Themes and Meanings
Kate Chopin’s “La Belle Zoraïde” deals perceptively and sensitively with racism. Zoraïde’s mistress believes she is acting in the younger woman’s best interest when she forbids her to marry Mézor. Madame Delarivière has raised Zoraïde so that she possesses the elegant and refined manners so necessary to fit into cultivated society. It is her wish that her goddaughter marry someone who can appreciate these qualities. In her opinion, Mézor, who works barefooted in a sugarcane field, would not bring honor to her beautiful Zoraïde, or, consequently, to herself. What Chopin subtly reveals through Madame Delarivière’s displeasure with Zoraïde’s passion for Mézor is that the white woman, despite her claims to want only the best for the beautiful girl, is actually insensitive and cruel. She does not have Zoraïde’s welfare in mind when she insists that Dr. Langlè sell Mézor; she is motivated by her own selfish desire and need to control her goddaughter’s future.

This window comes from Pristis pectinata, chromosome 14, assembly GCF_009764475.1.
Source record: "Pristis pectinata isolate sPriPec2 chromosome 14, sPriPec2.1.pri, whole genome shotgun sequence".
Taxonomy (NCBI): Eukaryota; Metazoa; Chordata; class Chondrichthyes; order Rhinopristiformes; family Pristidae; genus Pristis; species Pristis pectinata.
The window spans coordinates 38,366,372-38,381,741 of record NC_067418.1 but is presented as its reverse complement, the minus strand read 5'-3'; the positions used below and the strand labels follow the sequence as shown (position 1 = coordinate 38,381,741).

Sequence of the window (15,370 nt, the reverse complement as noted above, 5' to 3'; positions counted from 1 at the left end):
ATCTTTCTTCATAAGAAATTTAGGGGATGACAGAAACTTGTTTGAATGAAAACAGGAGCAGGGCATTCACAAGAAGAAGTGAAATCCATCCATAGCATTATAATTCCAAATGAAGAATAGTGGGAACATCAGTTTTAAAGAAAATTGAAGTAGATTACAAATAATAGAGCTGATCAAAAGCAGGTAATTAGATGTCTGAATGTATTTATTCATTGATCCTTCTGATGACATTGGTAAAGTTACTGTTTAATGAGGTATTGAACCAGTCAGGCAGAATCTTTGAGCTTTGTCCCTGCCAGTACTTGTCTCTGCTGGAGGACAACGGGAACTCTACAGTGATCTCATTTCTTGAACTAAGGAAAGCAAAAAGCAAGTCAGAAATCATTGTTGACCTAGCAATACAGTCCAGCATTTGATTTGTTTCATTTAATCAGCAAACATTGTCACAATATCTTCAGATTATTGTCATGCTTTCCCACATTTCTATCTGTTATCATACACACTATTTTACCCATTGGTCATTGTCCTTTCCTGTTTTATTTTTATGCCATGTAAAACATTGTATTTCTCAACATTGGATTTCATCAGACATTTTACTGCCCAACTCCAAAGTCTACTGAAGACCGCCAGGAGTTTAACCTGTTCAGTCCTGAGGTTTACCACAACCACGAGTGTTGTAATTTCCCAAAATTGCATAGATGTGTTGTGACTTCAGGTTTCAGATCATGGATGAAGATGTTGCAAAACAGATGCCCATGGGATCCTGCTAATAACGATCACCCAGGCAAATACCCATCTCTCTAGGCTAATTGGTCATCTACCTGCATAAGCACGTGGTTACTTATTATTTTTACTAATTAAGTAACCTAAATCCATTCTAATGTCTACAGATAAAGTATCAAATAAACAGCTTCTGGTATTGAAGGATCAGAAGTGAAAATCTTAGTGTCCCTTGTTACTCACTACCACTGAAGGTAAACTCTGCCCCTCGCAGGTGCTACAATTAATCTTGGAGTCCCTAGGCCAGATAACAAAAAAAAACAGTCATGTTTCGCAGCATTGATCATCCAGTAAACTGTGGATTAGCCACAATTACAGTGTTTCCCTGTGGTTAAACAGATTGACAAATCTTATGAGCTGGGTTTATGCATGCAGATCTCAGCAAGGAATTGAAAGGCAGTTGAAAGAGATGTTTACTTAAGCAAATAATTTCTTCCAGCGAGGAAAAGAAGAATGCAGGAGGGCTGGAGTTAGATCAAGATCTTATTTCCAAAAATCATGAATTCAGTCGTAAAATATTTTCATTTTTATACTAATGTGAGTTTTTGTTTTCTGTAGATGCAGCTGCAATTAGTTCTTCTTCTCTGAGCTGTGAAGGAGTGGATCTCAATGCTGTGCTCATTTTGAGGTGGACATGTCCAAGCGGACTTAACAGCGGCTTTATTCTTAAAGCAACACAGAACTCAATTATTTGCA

Chopin further dramatizes Madame Delarivière’s callousness when the white woman schemes to deprive Zoraïde of her child. Madame Delarivière, bitterly resentful of her slave’s melancholy and sorrowful disposition, believes that if Zoraïde thinks her child is dead, she will return to her former, light-hearted, charming self. By believing this, Madame Delarivière severely underestimates Zoraïde’s natural maternal instincts, reinforcing Chopin’s main point. The...
(The entire section is 417 words.)